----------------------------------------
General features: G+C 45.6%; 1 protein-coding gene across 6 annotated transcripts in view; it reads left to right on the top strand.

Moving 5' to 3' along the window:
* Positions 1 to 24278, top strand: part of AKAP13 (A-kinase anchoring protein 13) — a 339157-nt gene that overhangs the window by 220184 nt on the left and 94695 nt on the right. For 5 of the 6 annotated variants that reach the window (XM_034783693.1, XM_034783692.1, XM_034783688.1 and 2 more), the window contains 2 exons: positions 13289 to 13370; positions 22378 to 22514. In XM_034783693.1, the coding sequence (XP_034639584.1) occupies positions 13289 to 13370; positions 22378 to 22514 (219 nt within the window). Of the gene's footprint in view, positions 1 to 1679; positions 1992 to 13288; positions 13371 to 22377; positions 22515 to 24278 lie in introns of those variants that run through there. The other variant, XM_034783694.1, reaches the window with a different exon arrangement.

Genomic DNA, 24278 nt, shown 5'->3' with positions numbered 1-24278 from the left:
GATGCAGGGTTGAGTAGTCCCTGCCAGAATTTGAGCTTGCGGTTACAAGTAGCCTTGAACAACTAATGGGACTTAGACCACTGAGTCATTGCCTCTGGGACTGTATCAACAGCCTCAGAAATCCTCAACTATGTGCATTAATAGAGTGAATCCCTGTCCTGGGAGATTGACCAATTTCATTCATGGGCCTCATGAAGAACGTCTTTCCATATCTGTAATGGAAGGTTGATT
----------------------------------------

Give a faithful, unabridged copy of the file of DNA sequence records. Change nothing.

General features: G+C 45.6%; 1 protein-coding gene across 6 annotated transcripts in view; it reads left to right on the top strand.

Moving 5' to 3' along the window:
* Positions 1 to 24278, top strand: part of AKAP13 (A-kinase anchoring protein 13) — a 339157-nt gene that overhangs the window by 220184 nt on the left and 94695 nt on the right. For 5 of the 6 annotated variants that reach the window (XM_034783693.1, XM_034783692.1, XM_034783688.1 and 2 more), the window contains 2 exons: positions 13289 to 13370; positions 22378 to 22514. In XM_034783693.1, the coding sequence (XP_034639584.1) occupies positions 13289 to 13370; positions 22378 to 22514 (219 nt within the window). Of the gene's footprint in view, positions 1 to 1679; positions 1992 to 13288; positions 13371 to 22377; positions 22515 to 24278 lie in introns of those variants that run through there. The other variant, XM_034783694.1, reaches the window with a different exon arrangement.

Genomic DNA, 24278 nt, shown 5'->3' with positions numbered 1-24278 from the left:
GATGCAGGGTTGAGTAGTCCCTGCCAGAATTTGAGCTTGCGGTTACAAGTAGCCTTGAACAACTAATGGGACTTAGACCACTGAGTCATTGCCTCTGGGACTGTATCAACAGCCTCAGAAATCCTCAACTATGTGCATTAATAGAGTGAATCCCTGTCCTGGGAGATTGACCAATTTCATTCATGGGCCTCATGAAGAACGTCTTTCCATATCTGTAATGGAAGGTTGATT